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Better Summer Sippers: Whole-fruit Slushies

In summer, there are a great deal of high-sugar, low-nutrient beverages out there vying for kids’ attention. Slurpees, fruit drinks and even those masquerading as heathier alternatives are often not as healthy as they sound.

When it comes to fruit, it’s always better to get the entire fruit than simply the juice, from which the fiber and most of the nutrients have been stripped away. Fortunately, the thick texture of a slushy drink whizzed in the blender with ice allows for whole fruit to be included – fiber, nutrients and all. If you have a blender you can keep your kids in healthy, all-natural smoothies, with ingredients entirely determined by you.

Plumlicious Smoothie

Adapted from the Ontario Tender Fruit Growers

1 lb. ripe Ontario plums, golden or blue, washed and pitted
2 Tbsp. honey, or to taste
1 Tbsp. chopped fresh mint
1 tsp. lemon juice
zest of half a lemon
1 cup crushed ice (or 2 cups cubed ice)
splash of ginger ale, Champagne or prosecco
fresh mint sprigs, for garnish (optional)

In a blender add plums, honey, mint, lemon juice and zest and blend until smooth, scraping down the sides as necessary. Add ice and blend until slushy. Distribute evenly between two glasses, top with a splash of ginger ale and a sprig of mint.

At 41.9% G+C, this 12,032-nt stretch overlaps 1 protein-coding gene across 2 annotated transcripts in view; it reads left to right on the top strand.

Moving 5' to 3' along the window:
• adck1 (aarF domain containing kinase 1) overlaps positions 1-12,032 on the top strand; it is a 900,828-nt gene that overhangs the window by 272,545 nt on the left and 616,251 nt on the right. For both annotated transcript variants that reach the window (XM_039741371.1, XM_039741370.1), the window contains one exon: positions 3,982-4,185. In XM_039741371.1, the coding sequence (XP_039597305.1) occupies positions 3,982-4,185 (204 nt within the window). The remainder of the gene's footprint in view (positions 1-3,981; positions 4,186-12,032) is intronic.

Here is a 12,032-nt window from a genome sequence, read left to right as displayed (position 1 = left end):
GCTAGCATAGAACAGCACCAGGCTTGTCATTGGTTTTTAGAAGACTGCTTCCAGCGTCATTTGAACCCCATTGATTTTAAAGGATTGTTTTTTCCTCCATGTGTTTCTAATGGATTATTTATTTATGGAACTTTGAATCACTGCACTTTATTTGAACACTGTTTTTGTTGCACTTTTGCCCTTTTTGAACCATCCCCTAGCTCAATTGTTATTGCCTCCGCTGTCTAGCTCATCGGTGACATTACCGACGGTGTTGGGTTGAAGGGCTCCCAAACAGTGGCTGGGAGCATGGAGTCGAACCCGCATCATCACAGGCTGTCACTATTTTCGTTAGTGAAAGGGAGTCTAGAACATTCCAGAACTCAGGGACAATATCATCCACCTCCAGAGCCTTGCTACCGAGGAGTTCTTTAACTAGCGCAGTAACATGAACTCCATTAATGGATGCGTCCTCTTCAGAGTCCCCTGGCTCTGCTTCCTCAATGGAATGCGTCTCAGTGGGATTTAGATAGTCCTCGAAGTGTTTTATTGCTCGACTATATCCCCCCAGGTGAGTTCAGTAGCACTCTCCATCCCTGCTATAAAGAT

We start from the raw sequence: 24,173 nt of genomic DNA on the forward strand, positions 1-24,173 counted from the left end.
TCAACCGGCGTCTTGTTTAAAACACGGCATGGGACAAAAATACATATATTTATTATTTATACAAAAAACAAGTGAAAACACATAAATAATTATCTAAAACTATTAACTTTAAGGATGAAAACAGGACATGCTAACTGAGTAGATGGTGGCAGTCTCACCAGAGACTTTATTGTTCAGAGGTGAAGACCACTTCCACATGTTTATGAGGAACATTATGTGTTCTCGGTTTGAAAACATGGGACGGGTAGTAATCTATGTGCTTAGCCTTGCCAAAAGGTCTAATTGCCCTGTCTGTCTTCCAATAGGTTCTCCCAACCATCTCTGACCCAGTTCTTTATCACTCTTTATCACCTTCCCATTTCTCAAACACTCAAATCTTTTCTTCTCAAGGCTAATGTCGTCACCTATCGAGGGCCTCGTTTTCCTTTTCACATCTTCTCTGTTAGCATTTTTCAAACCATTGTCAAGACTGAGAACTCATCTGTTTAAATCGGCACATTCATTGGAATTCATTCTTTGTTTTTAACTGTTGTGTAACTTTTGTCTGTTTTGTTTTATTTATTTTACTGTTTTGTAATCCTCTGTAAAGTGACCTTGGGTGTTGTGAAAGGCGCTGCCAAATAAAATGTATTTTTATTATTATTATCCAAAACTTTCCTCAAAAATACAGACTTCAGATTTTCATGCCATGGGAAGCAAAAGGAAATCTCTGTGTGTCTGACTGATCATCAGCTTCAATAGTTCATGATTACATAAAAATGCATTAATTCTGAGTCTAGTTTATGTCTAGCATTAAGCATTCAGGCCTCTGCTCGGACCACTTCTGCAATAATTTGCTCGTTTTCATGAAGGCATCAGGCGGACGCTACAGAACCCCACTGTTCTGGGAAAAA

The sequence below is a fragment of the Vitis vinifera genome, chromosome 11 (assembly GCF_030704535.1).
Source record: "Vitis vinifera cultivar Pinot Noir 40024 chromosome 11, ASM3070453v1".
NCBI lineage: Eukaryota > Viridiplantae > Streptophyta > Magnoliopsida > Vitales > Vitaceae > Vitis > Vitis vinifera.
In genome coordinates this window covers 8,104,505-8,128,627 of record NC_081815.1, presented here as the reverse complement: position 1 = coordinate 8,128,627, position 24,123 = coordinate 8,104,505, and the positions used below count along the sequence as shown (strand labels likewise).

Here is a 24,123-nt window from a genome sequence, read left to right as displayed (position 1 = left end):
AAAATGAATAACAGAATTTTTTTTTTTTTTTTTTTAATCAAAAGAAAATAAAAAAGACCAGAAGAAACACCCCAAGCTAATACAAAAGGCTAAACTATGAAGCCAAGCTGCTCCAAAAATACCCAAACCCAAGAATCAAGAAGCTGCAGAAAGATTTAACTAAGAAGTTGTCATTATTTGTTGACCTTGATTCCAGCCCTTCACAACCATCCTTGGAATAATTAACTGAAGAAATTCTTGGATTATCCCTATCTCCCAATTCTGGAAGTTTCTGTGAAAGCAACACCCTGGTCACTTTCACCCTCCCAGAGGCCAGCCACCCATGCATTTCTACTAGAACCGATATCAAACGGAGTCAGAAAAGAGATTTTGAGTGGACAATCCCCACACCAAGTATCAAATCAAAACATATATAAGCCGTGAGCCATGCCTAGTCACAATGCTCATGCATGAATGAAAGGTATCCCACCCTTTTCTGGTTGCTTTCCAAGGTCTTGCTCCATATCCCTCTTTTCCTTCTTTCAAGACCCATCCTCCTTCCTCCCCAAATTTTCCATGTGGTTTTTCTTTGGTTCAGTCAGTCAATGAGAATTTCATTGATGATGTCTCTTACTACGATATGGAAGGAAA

Makes 4 servings.


Mango Lassi

Traditionally served with spicy east Indian foods to cool their heat, a mango lassi makes a sweet and refreshing summer drink, with the added bonus of calcium from the yogurt. You may need more milk, depending on the thickness of the yogurt you use.

1 mango, peeled and pitted (find directions for cutting a mango here)
1 cup plain yogurt
1/2 cup milk
1 cup ice
1 Tbsp. honey, or to taste

Combine all ingredients in a blender and pulse until the ice is crushed and mixture is smooth, adding more milk if the mixture seems too thick. Serves 2.

Watermelon Green Tea Slush

This is a great drink to make when you need to serve a crowd – one watermelon can serve two dozen people! Since watermelons are mostly water they puree well, and make an incredibly refreshing, summery drink. (In fact, all you need to do is puree a watermelon, chill and serve it; or add the puree to lemonade.) To make the green tea, steep two tea bags in 8 cups of boiling water, let cool and then refrigerate until chilled. Adapted from watermelon.org.

8 cups watermelon cubes
8 cups unsweetened green tea, chilled
4 cups purple grape juice (optional)
honey, to taste (optional – you may need it if you omit the grape juice)
3 cups ice cubes or crushed ice

In a blender, pulse the watermelon cubes (you may have to do it in batches) until as smooth as you can get – add the remaining ingredients and pulse until smooth. Serves about 15.

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